Obama’s Iranian Charade in Geneva

Here is what you need to know about how nuclear inspections really work.

Professor (Emer.) Abraham H. Miller

OpEds Prof. Abraham Miller
Prof. Abraham Miller

Succumbing to Iran’s desire to have a nuclear bomb, the Obama administration is entering into a charade in Geneva that will allegedly halt Iran’s nuclear program for ten years.

President Barack Obama has repeatedly assured the world that he would not permit Iran to develop a nuclear weapon.

That promise is now as believable as Obama’s promise that if you like your healthcare you can keep your healthcare.

Even the idea that the president’s use of the International Atomic Energy Agency and the inspection process will keep Iran from developing a bomb in ten years is an exercise in deception. The inspections have been largely meaningless.

News reports claim the Geneva deal, with its lifting of sanctions, permits Iran to not only develop a bomb but also to acquire the resources for further aggression in the Middle East, as it is currently doing on Israel’s northern frontier, in Yemen, and with its propping up  of the Assad regime in Syria.

For those who will be swayed by the allusion to the IAEA and inspections, here is what you need to know about how inspections really work.

The inspection process relies on the country’s own description of its processing procedures. As it turned out, the IAEA reported in 2009 that Iran “miscalculated” how their procedures worked and produced 33% more low enriched uranium (LEU) than could be calculated from their information.

This is not a trivial error. It means the difference between having enough material for a nuclear bomb or not.

If that was not sufficient concern, the amount of nuclear material that leaves the enrichment facility is also at issue. The inspectors do their own inventory just once a year, so the diversion of material for further surreptitious enrichment is hardly an obstacle.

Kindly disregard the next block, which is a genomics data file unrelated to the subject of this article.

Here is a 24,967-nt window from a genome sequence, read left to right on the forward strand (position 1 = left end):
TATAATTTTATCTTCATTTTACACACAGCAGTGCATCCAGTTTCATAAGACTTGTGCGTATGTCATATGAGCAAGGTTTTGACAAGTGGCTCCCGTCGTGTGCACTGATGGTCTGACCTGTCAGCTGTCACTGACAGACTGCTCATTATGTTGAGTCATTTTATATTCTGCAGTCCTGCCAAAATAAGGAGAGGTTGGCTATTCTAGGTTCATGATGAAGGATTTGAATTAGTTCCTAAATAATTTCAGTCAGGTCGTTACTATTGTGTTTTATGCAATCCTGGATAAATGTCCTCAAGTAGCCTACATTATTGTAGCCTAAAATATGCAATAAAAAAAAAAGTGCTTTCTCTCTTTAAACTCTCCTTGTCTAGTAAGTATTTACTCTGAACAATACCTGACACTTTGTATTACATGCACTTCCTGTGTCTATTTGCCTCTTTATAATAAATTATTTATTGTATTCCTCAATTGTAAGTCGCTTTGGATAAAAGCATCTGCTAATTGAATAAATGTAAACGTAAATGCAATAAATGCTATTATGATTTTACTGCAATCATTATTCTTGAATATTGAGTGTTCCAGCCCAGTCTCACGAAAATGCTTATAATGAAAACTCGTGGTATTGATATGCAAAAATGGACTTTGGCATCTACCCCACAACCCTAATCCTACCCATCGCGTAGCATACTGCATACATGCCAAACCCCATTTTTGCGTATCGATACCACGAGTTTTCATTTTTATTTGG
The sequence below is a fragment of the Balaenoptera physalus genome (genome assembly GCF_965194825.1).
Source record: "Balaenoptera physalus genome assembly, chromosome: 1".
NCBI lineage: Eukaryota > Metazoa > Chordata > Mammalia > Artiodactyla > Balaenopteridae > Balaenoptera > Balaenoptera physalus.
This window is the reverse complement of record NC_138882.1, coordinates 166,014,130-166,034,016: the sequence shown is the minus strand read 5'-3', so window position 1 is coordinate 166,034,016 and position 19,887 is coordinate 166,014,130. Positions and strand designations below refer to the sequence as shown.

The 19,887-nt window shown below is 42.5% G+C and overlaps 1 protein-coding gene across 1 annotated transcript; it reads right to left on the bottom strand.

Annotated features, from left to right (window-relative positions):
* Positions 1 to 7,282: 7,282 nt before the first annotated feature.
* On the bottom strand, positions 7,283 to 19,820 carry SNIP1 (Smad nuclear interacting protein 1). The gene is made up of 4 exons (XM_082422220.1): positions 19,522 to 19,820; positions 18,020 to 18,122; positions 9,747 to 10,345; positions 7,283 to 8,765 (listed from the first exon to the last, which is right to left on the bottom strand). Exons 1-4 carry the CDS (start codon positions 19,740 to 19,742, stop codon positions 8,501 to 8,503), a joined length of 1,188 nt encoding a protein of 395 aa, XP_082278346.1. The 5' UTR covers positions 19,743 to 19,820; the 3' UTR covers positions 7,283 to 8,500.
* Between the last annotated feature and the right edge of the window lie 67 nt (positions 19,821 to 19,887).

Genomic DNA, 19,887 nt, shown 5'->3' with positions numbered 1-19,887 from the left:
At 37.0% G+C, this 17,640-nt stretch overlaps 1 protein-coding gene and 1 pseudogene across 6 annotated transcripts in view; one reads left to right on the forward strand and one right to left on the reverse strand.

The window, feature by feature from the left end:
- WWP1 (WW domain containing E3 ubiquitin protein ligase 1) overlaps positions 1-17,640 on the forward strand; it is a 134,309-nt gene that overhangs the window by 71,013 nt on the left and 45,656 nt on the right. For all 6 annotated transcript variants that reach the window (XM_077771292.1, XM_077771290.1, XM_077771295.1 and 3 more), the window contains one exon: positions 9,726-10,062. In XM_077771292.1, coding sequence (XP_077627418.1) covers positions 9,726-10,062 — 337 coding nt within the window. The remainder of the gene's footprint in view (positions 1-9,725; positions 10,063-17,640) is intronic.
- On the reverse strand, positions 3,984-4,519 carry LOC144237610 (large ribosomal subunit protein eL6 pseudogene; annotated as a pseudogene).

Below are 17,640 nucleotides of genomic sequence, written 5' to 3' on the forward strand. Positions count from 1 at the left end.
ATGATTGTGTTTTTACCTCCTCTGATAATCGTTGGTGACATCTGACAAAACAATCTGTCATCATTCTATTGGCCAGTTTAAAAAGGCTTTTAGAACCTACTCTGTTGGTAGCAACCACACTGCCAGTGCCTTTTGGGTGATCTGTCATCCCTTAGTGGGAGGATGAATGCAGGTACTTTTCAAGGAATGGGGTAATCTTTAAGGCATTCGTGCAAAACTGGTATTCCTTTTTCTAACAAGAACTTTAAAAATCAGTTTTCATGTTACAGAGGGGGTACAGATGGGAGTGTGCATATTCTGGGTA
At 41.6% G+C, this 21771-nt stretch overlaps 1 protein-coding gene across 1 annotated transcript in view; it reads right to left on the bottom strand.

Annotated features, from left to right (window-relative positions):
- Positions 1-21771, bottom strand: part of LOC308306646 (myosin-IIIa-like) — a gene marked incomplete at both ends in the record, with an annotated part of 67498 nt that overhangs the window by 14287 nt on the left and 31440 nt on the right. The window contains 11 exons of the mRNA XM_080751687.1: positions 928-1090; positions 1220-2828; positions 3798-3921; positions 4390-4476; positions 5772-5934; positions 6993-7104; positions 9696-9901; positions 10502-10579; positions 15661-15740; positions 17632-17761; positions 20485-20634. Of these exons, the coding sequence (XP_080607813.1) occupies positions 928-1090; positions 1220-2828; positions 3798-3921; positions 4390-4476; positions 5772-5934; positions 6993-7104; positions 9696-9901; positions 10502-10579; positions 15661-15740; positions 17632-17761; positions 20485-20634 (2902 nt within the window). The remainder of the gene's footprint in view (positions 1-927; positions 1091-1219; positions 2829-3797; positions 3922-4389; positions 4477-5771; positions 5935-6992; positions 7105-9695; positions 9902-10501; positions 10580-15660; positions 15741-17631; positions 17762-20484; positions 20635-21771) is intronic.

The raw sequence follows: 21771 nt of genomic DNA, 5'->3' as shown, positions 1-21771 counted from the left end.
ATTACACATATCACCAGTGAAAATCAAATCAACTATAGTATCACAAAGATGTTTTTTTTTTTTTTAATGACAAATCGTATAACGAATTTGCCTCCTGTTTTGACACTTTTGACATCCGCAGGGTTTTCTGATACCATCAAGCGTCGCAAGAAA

At the technical level there is one greater and more obvious problem. LEU needs to be enriched only to five percent to be used to generate power. Iran enriches its LEU to twenty percent. It is far easier to get from 20% percent enrichment to 90% than from one percent to five percent.

The technical issues more than suggest that Iran intends to build a bomb by having a breakout capacity, moving quickly from LEU to high enriched uranium (HEU). Equally important are the human characteristics of the negotiations.

The Iranians have issued a fatwa that it is un-Islamic to possess nuclear weapons, but as James Robbins has insightfully noted, that fatwa, unlike the other fatwas issued by the Iranian government, has never been published, raising the question of whether it even exists—not that its existence would alleviate concerns about the regime’s nuclear ambitions.

President Obama has referred to the missing fatwa as if it is a meaningful statement about Iran’s intentions. This is an incredulous act of naiveté or deception. Pakistan has not found it un-Islamic to possess a nuclear device, and other Islamic states have more than stated their intentions to pursue a nuclear bomb should Iran possess one.

The Iranian regime has scorned Obama as desperate to reach an agreement with them.

If you listen to what the Iranians say, there is nothing that will deter them. Neither sanctions nor asset seizure or diplomatic isolation has remotely comprised the Iranian pursuit of a nuclear weapon. Iran will never give up its enrichment program.

And then there is Parchin, an advanced military weapons facility that is widely believed to be the site of surreptitious enrichment.  New construction has been taking place at the facility, which seems to be designed to cover up enrichment work that was done there. To date, Iran has not permitted IAEA inspectors to inspect Parchin.

The very nucleus of Iran’s weapons program is off limits to inspection. In addition, the IAEA has raised new concerns about questions Iran will not answer.

If Iran was not interested in creating a nuclear device, it would not be enriching uranium above 5% and equally important, it would not be creating an intercontinental ballistic missile, which has only one function, to deliver a nuclear strike.

Iran has everything it needs to create a nuclear weapons program. It has announced its intentions to do so, and that Israel is its target.

Obama believes that Iran will emerge as the hegemonic power in the Middle East, and that America needs to build a relationship with it. If that means Iran will possess a nuclear device, then the only immediate threat will be to Israel, and Obama does not care about its survival.

The ten years palliative is designed to tell the true believers that something meaningful happened in Geneva to thwart Iran’s ambitions. Nothing of the sort has happened. Iran will continue as it has with Parchin, and equally clandestine operations at its Fordow facility, providing the highly enriched uranium for a breakout weapons program.

It will wait ten years the same way Mohammed observed the peace with Mecca, the Treaty of Hudaybiyyah, for ten years.

Obama has brought the entire world one step closer to Iranian hegemony in the Middle East and a potential nuclear arms race in the region.

Abraham H. Miller is an emeritus professor, University of Cincinnati, a former counterterrorism consultant to the National Institute of Justice, and a senior fellow with the Salomon Center.